Busted Halo
feature: politics & culture
March 15th, 2011

Green With Envy

on St. Patrick's Day


greenwithenvy-new-flashYou have to hand it to the Irish. Every March 17th, they put on the party of the season. Celtic or not, everybody celebrates St. Patrick’s Day.

I am St. Patrick’s biggest fan. I love how popular piety, overpopulated parades and the free-flow of Guinness mix to form a rare and rowdy sense of universal goodwill. I know folks who can’t stand the commercial crush of the Christmas season, who loathe the anti-climactic hype of New Year’s and the synthetic amoré Hallmark cooks up every February 14th. But I’ve never met a soul who harbored any hostility toward the feast day of Patrick, patron saint of shamrock proliferation.

I have to admit though that St. Paddy’s popularity makes me a bit green with envy. You see, at best I’m an honorary Irishman. My last name, not surprisingly, doesn’t exactly inspire memories of the auld sod, and my emigrating ancestors didn’t change it from O’Ruehlmann to avoid 19th century anti-Irish sentiment in Ohio. I’m as German as they come, and as much as I love being Irish one day a year, I’m proud to be Teutonic the other 364.

When I see the love for all things Irish every year in mid-March, I can’t help but wonder: why can’t the non-Germans share our joy? Is it too much to ask to set aside one day a year when people everywhere can embrace their inner Deutsche and accent their beer and pretzels by promoting such endearing German qualities as iron-fisted efficiency and the occasional furious tirade. Why can’t everyone be a little German for a day?

Green Party

I know there’s Oktoberfest every autumn. But there’s really no comparison between a three day beer-bender and the high holy day of the Irish-American. While Oktoberfest occurs in the confines of officially designated Oktoberfest tents, St. Patrick’s Day breaks out with abandon like emerald fever in every corner of town. Most importantly, though, Oktoberfest is a secular celebration without a face. St. Patrick was a real person whose memory grounds the celebration in faith; he offers both a sense of national and religious pride. Oktoberfest doesn’t have a visage at all, but if it did, it would probably be an anthropomorphic beer stein in lederhosen — sort of like a Kool-Aid Man gone horribly wrong. St. Patrick wins that battle in a landslide.

We Germans deserve better.

The establishment of St. Godehard of Hildesheim Day would go a long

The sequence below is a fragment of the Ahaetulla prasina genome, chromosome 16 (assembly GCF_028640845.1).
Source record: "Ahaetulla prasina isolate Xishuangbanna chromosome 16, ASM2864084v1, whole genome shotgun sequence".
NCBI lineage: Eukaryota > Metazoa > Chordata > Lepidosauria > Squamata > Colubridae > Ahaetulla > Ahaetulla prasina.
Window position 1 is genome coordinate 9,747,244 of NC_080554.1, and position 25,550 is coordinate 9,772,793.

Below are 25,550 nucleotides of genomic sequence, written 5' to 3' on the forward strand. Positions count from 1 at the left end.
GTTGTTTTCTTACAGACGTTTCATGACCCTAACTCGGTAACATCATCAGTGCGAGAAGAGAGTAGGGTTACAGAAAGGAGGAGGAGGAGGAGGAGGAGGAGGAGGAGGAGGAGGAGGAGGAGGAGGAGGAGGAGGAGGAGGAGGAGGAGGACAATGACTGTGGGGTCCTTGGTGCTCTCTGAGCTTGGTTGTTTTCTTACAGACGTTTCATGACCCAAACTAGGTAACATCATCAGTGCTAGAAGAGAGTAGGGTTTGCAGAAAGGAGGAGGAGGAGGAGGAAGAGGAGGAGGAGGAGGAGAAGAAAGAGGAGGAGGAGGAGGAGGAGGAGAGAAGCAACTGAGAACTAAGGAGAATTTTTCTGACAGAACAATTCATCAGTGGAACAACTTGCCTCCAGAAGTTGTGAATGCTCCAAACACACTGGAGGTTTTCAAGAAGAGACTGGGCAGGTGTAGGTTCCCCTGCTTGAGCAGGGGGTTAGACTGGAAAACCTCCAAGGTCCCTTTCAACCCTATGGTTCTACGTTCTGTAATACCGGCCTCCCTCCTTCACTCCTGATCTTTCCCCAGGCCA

way toward breaking down stereotypes. — In fellowship, all would learn that we Germans are so much more than uptight, sauerkraut worshippers. — We are also punctual, for example.

Indeed, what I’m dreaming of transcends a mere tent festival. We need a full-scale religious and cultural holiday that German Catholics can latch onto and their less German counterparts can embrace with equal gusto. That is why I’m proposing (drum roll, please) St. Godehard of Hildesheim Day, to be celebrated each May 4th all across this great land of ours.

It’s a name that just rolls off the tongue, or perhaps doesn’t, but in any case it seems appropriate for a people whose native word for “speed limit” looks like this: Geschwindigkeitsbegrenzung. Godehard was born in Bavaria in 960 A.D., and is a patron saint of gout victims and difficult births, which makes him highly marketable to both the extremely young and extremely old.

His ascension to the feast day pantheon would be a most welcome sign among German-American Catholics such as myself, long inured to brutal mispronunciations of our last names. We’ve endured taunts from friends and classmates who only know Germans as the sworn enemies of Indiana Jones. Harsh-speaking men with an unfortunate habit of having their faces melted off. The establishment of St. Godehard of Hildesheim Day would go a long way toward breaking down stereotypes. In fellowship, everyone would learn that we Germans are so much more than uptight, sauerkraut worshippers. We are also punctual, for example.

Achtung Goddy!

On St. Goddy’s Day, the German and non-German alike shall come together to pray for Germany and its descendants. We’ll sing Ein Prosit over a hearty mug of lager after our official St. Goddy’s Day March in beautiful downtown Milwaukee. Instead of buttons proclaiming “Kiss Me I’m Irish!” we’ll have well-starched shirts embroidered proudly with: “Shake My Hand and Politely Introduce Yourself to Me, I’m German!”